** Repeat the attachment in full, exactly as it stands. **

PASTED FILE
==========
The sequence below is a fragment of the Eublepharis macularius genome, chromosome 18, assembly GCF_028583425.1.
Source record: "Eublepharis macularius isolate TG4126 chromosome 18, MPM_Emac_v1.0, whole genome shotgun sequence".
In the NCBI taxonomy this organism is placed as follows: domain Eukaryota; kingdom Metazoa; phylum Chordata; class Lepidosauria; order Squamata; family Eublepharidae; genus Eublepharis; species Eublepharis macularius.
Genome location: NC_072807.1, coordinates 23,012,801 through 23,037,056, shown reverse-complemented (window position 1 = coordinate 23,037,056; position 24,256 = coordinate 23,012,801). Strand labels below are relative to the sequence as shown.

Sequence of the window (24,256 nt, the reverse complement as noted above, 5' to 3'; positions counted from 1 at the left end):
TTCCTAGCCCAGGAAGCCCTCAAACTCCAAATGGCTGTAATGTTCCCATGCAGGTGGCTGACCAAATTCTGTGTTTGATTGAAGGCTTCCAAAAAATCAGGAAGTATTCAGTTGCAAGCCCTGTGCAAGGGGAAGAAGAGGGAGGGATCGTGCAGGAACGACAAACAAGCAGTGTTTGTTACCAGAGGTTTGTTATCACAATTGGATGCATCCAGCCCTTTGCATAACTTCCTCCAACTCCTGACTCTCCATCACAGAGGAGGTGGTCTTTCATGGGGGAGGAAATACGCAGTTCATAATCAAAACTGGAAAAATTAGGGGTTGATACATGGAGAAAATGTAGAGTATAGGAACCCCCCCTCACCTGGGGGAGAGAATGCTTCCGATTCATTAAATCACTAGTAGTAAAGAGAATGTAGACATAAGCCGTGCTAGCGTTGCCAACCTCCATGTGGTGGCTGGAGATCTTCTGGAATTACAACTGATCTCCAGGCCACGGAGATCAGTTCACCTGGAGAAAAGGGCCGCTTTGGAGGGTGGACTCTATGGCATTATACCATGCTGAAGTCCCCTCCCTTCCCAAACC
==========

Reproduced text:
The sequence below is a fragment of the Eublepharis macularius genome, chromosome 18, assembly GCF_028583425.1.
Source record: "Eublepharis macularius isolate TG4126 chromosome 18, MPM_Emac_v1.0, whole genome shotgun sequence".
In the NCBI taxonomy this organism is placed as follows: domain Eukaryota; kingdom Metazoa; phylum Chordata; class Lepidosauria; order Squamata; family Eublepharidae; genus Eublepharis; species Eublepharis macularius.
Genome location: NC_072807.1, coordinates 23,012,801 through 23,037,056, shown reverse-complemented (window position 1 = coordinate 23,037,056; position 24,256 = coordinate 23,012,801). Strand labels below are relative to the sequence as shown.

Sequence of the window (24,256 nt, the reverse complement as noted above, 5' to 3'; positions counted from 1 at the left end):
TTCCTAGCCCAGGAAGCCCTCAAACTCCAAATGGCTGTAATGTTCCCATGCAGGTGGCTGACCAAATTCTGTGTTTGATTGAAGGCTTCCAAAAAATCAGGAAGTATTCAGTTGCAAGCCCTGTGCAAGGGGAAGAAGAGGGAGGGATCGTGCAGGAACGACAAACAAGCAGTGTTTGTTACCAGAGGTTTGTTATCACAATTGGATGCATCCAGCCCTTTGCATAACTTCCTCCAACTCCTGACTCTCCATCACAGAGGAGGTGGTCTTTCATGGGGGAGGAAATACGCAGTTCATAATCAAAACTGGAAAAATTAGGGGTTGATACATGGAGAAAATGTAGAGTATAGGAACCCCCCCTCACCTGGGGGAGAGAATGCTTCCGATTCATTAAATCACTAGTAGTAAAGAGAATGTAGACATAAGCCGTGCTAGCGTTGCCAACCTCCATGTGGTGGCTGGAGATCTTCTGGAATTACAACTGATCTCCAGGCCACGGAGATCAGTTCACCTGGAGAAAAGGGCCGCTTTGGAGGGTGGACTCTATGGCATTATACCATGCTGAAGTCCCCTCCCTTCCCAAACC